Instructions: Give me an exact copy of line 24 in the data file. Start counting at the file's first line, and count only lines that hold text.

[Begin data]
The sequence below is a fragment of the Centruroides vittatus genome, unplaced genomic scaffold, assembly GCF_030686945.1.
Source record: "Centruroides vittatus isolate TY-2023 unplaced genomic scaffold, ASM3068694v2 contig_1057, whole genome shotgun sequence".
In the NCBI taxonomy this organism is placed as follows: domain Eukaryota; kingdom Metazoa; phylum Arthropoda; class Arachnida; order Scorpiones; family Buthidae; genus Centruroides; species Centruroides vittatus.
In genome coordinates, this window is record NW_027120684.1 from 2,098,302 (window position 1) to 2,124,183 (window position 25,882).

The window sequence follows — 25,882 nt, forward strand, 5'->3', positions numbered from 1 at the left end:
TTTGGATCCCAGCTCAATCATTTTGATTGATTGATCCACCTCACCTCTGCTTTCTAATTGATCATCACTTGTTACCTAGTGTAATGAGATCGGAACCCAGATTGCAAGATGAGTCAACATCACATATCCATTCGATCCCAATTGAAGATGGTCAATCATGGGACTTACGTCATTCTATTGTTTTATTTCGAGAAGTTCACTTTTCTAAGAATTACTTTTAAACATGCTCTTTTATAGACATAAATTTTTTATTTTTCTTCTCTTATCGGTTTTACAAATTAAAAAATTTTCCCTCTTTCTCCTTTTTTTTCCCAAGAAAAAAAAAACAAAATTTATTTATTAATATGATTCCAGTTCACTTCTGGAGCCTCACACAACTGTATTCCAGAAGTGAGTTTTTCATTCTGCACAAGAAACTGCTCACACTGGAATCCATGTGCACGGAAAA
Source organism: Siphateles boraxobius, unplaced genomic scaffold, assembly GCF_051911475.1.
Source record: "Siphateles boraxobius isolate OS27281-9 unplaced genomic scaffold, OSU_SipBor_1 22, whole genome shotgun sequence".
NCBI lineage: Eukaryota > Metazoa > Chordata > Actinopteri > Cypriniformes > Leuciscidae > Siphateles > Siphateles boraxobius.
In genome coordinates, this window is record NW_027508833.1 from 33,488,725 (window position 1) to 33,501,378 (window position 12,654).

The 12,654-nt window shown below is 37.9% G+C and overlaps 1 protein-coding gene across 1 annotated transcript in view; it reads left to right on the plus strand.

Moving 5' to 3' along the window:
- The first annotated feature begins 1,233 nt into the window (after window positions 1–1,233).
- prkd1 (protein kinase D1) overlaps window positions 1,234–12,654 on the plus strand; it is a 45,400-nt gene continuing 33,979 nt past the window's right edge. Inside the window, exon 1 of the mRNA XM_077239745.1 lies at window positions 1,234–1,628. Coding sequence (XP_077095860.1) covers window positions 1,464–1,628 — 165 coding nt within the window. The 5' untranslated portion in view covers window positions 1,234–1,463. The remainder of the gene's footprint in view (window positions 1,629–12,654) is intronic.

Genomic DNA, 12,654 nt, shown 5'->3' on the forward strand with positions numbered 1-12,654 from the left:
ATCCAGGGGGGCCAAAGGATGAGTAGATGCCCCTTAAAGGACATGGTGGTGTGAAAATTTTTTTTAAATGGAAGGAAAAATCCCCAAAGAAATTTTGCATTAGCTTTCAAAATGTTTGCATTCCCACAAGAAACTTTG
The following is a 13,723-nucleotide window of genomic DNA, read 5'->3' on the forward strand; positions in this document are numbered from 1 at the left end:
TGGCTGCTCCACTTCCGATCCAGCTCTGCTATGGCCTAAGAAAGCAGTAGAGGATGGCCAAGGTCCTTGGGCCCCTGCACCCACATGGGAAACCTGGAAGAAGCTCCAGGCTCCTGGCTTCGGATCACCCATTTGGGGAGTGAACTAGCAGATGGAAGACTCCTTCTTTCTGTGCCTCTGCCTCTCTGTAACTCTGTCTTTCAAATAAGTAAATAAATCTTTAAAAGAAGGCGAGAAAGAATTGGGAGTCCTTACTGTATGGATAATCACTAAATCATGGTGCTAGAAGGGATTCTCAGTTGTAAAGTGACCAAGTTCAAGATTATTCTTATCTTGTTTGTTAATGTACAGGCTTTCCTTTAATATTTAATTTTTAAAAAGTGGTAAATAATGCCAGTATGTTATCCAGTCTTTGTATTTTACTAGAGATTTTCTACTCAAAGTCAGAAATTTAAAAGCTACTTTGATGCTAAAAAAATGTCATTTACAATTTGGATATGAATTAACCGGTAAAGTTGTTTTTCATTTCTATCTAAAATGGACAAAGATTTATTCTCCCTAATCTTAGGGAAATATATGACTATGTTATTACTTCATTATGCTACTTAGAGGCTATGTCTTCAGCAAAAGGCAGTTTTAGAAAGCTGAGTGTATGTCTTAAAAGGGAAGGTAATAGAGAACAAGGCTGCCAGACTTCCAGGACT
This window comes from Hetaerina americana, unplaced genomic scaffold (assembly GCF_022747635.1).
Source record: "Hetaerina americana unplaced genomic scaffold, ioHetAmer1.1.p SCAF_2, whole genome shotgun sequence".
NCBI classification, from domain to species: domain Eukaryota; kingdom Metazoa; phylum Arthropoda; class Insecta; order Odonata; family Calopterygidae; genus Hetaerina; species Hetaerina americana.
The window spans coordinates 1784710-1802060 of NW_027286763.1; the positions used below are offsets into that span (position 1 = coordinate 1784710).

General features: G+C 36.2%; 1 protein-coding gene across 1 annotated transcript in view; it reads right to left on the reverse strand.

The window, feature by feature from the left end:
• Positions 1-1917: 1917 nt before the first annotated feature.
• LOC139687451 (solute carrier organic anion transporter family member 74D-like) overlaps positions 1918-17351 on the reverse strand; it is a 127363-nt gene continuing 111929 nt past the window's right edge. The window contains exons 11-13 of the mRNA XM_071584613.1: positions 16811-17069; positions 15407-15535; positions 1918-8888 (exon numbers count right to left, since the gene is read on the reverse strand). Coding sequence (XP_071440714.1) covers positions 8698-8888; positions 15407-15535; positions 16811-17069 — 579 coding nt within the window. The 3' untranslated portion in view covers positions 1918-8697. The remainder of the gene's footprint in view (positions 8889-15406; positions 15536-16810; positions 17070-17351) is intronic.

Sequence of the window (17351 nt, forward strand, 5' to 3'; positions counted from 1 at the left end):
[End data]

The window, feature by feature from the left end: